Monday, 13 September 2010


The Wall Street Journal today carries an article by Irwin Stelzer, a director of economic-policy studies at the Hudson Institute, arguing that the EU has 'whipped' Britain 6-0 in the recent negotiations on financial regulation:
Four goals scored by setting up new regulatory agencies to supervise national regulators—one each for insurance, banking and securities markets, another to ensure financial stability...Two more points for pushing through an increase in the EU budget in the face of cuts in member state spending, and for granting Olli Rehn, EU commissioner for economic and monetary affairs, the power to review national budgets and to impose the eurocracy's notion of acceptable deficit limits.
Despite today's Telegraph reporting that the coalition is pressing ahead with a “referendum lock”, Stelzer is clear in his analysis:
Mr. Osborne roared loudly but carried a twig. His boss, the prime minister, promised to fight tooth and claw to prevent any further transfer of British sovereignty to the EU; he now stands toothless and declawed.
In other words, that sovereignty horse has already bolted thus rendering the 'lock' redundant. But it is this paragraph that really stands out:

What is a surprise is that [Lib Dem] coalition partners also aim to cut the City down to size. Leading Tories tell me that the financial sector bulks too large in the UK economy, creating excessive macroeconomic volatility. That view spawns a host of misbegotten policies, including the decisions to raise the effective marginal tax rate to 52%, and to subsidize economic development in low- or no-growth areas of the country. Why anyone would believe it good policy to attack an industry in which Britain has a clear competitive advantage remains a mystery.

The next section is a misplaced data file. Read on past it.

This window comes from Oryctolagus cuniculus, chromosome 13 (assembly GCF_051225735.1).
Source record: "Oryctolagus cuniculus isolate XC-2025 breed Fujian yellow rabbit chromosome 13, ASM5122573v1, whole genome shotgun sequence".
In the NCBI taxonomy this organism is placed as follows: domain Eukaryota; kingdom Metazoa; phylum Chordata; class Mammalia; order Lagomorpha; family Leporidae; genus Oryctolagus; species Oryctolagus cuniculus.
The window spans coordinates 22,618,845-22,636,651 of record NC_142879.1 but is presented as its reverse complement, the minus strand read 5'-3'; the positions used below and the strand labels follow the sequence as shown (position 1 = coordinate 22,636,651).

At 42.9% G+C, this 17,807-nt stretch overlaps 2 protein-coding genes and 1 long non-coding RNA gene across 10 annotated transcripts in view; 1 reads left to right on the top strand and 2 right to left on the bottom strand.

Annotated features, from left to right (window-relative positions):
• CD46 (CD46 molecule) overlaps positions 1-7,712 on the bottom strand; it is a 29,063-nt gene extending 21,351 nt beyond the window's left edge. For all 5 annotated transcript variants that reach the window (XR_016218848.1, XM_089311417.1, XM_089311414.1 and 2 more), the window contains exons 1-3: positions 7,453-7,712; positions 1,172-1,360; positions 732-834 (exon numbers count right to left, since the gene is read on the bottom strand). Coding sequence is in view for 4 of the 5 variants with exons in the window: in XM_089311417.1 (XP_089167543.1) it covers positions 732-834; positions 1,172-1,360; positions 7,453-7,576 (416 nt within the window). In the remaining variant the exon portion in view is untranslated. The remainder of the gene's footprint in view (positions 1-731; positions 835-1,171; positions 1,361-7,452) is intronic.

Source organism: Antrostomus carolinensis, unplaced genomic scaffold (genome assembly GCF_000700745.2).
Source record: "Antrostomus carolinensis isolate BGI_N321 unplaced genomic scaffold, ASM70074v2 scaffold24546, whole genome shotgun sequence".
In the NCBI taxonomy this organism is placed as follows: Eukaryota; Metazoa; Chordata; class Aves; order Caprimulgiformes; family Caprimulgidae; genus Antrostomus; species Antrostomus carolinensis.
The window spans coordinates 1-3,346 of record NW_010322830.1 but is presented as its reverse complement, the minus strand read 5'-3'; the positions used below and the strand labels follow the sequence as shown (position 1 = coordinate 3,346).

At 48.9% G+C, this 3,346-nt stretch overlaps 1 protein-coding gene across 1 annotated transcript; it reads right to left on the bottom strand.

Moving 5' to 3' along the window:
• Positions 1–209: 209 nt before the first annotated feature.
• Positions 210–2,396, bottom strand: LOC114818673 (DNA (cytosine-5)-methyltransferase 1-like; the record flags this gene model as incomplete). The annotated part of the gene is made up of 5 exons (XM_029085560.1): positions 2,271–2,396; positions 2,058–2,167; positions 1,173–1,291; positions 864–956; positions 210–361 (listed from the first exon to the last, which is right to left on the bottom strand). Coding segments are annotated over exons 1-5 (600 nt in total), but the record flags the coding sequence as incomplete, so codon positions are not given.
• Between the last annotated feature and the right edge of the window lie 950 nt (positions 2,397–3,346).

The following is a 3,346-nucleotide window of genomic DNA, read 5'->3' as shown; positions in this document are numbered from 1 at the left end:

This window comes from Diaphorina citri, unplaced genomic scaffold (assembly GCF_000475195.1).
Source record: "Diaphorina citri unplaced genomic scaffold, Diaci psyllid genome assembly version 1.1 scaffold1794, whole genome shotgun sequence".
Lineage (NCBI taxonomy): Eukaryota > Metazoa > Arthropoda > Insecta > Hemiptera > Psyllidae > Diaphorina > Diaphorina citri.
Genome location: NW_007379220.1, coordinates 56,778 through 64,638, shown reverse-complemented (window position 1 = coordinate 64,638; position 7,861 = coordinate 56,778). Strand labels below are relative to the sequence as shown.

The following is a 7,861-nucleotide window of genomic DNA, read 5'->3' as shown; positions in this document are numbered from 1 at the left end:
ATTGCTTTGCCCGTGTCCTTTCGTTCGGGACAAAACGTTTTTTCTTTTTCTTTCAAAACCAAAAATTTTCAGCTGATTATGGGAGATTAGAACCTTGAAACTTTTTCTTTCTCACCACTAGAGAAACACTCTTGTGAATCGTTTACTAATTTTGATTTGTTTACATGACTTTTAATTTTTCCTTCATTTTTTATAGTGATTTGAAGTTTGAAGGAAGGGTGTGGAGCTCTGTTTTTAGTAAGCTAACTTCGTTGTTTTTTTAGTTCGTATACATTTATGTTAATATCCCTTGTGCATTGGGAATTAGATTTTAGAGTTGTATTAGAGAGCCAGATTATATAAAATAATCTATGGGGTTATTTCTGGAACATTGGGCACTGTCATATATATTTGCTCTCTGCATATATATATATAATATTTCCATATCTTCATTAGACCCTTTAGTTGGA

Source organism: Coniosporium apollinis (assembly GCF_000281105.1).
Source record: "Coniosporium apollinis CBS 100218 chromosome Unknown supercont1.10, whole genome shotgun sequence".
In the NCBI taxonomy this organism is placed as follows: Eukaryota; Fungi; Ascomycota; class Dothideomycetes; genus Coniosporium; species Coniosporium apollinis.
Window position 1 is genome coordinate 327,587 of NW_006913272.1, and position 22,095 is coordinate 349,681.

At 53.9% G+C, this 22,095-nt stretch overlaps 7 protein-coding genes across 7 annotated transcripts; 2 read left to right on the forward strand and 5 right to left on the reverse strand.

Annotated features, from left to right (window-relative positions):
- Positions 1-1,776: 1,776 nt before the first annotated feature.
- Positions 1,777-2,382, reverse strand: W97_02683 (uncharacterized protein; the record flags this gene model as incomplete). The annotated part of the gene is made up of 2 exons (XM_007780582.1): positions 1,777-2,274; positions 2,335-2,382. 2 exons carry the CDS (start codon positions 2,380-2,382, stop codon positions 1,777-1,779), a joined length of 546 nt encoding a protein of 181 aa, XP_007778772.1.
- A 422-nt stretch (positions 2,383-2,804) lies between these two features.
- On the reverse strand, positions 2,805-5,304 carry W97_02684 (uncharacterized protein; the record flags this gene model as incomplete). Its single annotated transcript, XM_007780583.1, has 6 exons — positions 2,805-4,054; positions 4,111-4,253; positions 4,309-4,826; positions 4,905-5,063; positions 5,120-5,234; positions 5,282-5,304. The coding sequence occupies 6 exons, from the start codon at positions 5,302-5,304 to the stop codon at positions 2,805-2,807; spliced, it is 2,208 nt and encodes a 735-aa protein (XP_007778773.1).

At first I thought I had misread that paragraph. But no, leading Tories do actually want to reduce the size of the City which provides nearly 14% of total Government tax receipts, and are happy for a foreign Government to carry out the process for them.

There's only one conclusion left. The Tory party has passed on. This party is no more. It has ceased to be. It's expired and gone to meet its maker...It is an ex-party.


  1. "The Tory party has passed has ceased to be"

    Been saying that since 2005 TBF, when Cameron was elected leader and it was then at that time I left the Tories.

    Stelzer's analysis is a good expose of the mindset of Cameron!

  2. Indeed, WfW, though it bears repeating often as the message doesn't seem to be getting through to the majority of Tories.

  3. huh... Well I think this message is getting through though slowly. It will take time, and in at the same time UKIP will hopefully get its act together. Also, I would not be surprised if Labour got its act together as well. Remember that it was Labour that called the referendum in 1975 not the Tories. There appears to be hints around that the Accession Treaty could be altered completely under a Labour government to restrict freedom of movement for example.

  4. 13th Spitfire; I think slowly is the operative word and even if the message does get through, depressingly I think most of them will still continue to vote blue regardless.

    Good point about UKIP and one intriguing possible side effect of the financial regulations, and the AIFM directive, is that the normally pro-EU City (and FT) are turning against it. The upshot being that UKIP could, in-the-not-too-distant future, receive significant funding (sorry that I can't give more details yet).

    Have to disagree about Labour, they were anti-EU, (infamously in their 1983 manifesto) but they're far too entrenched, like the other parties, to do anything about it now.